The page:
Massive Intel Breach of Veterans and Friendly Foreign Nationals

The documents have been traced back to a private security firm based in North Carolina called TigerSwan.

UpGuard, a California-based cyber security firm was doing a routine scan of internet files in an Amazon that was not password-protected, when they stumbled across a file named “Resumes.”  To their shock, the analyst who discovered the file, realized that the unprotected data within was a matter of national security!

Within the file were the names of nearly 10,000 men and women who worked for the US government in capacities that included military and intelligence knowledge and missions.  Also included were the foreign nationals from many countries around the world who were assisting both our military and intelligence communities in information-gathering and espionage measures.

All told, the information was encompassing nearly every aspect of these individuals lives and identities!

Thousands of files containing details of US intelligence operatives with Top Secret clearance have been breached.   

The 9,402 documents were found on an unsecure Amazon server without the protection of a password.

The files, discovered this summer by a security analyst at the California-based cyber security firm UpGuard, were found in a folder called ‘resumes’.

They contained the CV of thousands of Americans currently in jobs in the US Department of Defense and the US intelligence community.

They included information such as their home addresses, phone numbers, work history and email addresses, as well as more sensitive information including security clearances, driver’s license numbers, passport numbers and at least partial social security numbers.

The information was even more devastating to the company that was supposed to be minding its security:  North Carolina-based TigerSwan.

Other documents revealed sensitive and personal details about Iraqi and Afghan nationals who have cooperated and worked alongside US military forces in their home countries, Gizmodo reported.

Between 15 and 20 applicants reportedly meet this criteria. They may now be endangered by the disclosure of their personal details.

One applicant described his employment as a ‘warden advisor’ at the Abu Ghraib black site near Baghdad, where prisoners are known to have been tortured.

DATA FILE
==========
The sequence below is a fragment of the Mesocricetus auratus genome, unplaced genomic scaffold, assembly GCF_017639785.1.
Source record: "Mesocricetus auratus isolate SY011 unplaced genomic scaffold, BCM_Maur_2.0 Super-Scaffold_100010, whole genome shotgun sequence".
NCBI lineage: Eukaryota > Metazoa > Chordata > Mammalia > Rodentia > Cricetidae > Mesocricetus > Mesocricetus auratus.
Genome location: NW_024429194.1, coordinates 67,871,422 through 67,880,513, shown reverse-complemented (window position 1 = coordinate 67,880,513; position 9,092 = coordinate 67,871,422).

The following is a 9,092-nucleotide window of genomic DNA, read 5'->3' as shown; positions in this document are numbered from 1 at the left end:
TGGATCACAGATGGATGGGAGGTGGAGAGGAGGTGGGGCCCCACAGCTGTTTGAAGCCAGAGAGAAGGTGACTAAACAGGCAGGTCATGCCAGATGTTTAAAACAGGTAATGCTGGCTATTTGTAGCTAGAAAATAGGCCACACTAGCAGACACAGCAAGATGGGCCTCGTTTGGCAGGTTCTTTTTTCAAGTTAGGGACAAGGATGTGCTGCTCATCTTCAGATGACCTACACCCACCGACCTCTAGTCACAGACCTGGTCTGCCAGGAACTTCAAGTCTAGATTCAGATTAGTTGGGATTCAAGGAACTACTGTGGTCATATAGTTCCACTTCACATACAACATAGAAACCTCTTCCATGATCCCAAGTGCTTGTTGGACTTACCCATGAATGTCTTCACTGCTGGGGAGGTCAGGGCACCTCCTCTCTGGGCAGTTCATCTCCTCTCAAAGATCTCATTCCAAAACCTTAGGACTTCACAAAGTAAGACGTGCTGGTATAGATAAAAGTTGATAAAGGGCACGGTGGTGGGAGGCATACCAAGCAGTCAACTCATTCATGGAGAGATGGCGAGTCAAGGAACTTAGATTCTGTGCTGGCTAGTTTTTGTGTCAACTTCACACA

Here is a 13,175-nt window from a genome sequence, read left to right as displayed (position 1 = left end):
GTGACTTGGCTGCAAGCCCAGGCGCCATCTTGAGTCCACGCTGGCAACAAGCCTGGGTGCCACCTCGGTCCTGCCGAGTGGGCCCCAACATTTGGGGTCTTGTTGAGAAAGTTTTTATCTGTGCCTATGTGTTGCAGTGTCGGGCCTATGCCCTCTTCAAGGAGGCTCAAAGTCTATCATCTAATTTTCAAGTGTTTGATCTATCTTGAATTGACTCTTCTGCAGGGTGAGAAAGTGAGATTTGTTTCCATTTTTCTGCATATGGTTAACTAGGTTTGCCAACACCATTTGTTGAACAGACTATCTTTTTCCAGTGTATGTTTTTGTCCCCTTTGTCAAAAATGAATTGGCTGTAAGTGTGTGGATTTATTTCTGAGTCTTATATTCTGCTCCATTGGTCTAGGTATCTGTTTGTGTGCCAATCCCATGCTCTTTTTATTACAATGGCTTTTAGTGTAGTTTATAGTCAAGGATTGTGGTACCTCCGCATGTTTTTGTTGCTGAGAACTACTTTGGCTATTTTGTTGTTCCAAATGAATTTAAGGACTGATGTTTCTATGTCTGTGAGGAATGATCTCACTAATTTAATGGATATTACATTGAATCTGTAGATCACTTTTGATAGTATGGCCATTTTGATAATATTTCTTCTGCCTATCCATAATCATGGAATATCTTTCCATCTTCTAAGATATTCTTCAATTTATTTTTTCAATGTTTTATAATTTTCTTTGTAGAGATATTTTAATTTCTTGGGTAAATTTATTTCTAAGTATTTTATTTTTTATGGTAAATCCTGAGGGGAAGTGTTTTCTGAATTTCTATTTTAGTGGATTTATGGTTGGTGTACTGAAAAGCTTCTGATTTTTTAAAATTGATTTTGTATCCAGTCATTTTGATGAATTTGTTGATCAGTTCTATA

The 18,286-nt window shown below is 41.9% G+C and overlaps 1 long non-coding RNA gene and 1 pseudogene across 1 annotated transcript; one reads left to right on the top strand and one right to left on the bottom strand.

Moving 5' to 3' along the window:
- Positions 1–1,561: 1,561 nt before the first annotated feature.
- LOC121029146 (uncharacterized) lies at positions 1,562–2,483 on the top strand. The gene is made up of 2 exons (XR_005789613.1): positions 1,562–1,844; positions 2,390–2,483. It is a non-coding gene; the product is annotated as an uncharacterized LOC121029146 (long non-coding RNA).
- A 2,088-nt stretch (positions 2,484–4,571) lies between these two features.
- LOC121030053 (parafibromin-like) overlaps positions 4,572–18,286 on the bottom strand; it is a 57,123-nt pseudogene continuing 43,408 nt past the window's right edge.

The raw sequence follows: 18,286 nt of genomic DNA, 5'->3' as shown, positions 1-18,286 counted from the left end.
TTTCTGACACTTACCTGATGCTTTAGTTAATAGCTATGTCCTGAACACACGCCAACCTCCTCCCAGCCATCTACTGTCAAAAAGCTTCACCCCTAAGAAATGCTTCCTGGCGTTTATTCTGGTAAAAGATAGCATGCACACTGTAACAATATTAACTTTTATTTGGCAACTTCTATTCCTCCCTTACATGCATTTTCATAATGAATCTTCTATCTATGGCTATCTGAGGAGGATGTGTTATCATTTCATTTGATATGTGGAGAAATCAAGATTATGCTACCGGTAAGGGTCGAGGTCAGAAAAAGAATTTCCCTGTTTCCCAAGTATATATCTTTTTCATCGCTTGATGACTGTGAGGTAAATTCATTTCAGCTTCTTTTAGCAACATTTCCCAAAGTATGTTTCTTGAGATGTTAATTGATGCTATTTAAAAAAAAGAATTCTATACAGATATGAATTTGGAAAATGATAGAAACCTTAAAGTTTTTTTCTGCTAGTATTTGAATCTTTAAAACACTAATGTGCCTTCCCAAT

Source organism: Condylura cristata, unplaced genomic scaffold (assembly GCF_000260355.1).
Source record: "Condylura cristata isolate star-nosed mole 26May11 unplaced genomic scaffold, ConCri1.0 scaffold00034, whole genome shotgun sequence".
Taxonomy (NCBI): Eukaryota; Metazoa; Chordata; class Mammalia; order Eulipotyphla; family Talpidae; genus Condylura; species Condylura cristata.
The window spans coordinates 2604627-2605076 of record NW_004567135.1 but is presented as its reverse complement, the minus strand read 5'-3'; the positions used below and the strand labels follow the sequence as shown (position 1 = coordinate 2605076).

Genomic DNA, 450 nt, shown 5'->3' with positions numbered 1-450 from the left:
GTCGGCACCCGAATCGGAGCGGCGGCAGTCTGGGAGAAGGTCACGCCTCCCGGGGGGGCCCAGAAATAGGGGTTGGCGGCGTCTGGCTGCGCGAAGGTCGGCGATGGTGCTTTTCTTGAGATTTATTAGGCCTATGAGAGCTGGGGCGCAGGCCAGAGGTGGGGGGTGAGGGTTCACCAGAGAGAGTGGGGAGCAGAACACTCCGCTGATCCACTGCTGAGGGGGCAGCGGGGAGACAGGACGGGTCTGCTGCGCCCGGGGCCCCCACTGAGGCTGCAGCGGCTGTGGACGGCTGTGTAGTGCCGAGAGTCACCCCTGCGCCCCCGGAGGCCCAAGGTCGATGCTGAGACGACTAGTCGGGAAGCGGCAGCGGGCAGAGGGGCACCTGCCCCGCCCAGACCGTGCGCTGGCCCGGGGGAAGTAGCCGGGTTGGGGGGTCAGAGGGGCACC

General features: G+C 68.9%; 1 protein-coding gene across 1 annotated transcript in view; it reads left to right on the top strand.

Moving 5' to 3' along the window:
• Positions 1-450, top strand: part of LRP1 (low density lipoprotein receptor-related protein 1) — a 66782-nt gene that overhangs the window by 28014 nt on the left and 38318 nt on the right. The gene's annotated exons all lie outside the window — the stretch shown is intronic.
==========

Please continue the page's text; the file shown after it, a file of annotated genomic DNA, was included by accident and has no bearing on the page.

While I don’t agree with the assessment here by the writer stating that Abu Ghraib was a prison where people were tortured (that was a patently false claim by the Fake News Industrial Complex (FNIC) and meant to politically harm George W. Bush) the fact that the “warden advisor” was named here is as much a danger to him as it is to others who were involved in the administration of the prison.  If this man or woman who’s been named is located and taken by forces unfriendly to the West and then tortured, he/she could reveal even more damning evidence of the identities of other people involved in the prison’s hierarchy.

Another applicant reportedly said he was involved in ‘enhancing evidence’ against Iraqi insurgents during the war.

The breach also includes details of a former United Nations worker in the Middle East, a parliamentary security officer in Eastern Europe, an active Secret Service agent, a Central African logistical expert, an ex-soldier tasked with providing security in war zones for TV news crews and a police chief in a southern state.

In addition to this, the details of an Army officer tasked not only with finding WMDs in post-invasion Iraq, but with escorting a major US journalist on the hunt have been breached, as well as military and police trainers in Iraq, Afghanistan, Georgia, Liberia, Ukraine, and the Democratic Republic of Congo.

James Reese is a former Delta Force operator and retired US Army Lieutenant Colonel and set up the security company, TigerSwan, in 2007 as a service to the US government.  The breach has hit him hard, particularly since a majority of the Americans whose information was available in this unsecured fashion were veterans.

But the blame is not being placed on his own company.  Rather, Reese is blaming a vendor that the company utilized to sift through employment applications.  In so doing, the vendor whose certification was not rock solid ended up exposing this massive collection of data to just about anyone who happened across the file online.  TalentPen, the vendor that TigerSwan used, has not answered requests for statements regarding the breach.

With everything that’s going on in the world today, it’s ultra-important that we become even more vigilant and protective of our information, rather than just another lite version of the Democrat Party.  There’s no need to reiterate the stupidity and massive ignorance that the DNC exhibited under the leadership of Representative Debbie Wasserman-Schultz when it came to protecting valuable and classified information.  The Awan brothers situation is an exclamation point to that statement.

Especially with the recent successful hydrogen bomb test by North Korea and its strong ties to trading of information with Iran, we need a person at the head of our security divisions who will put safety before politics and party.

Source:  The Daily Mail


Leave a Reply

Pin It on Pinterest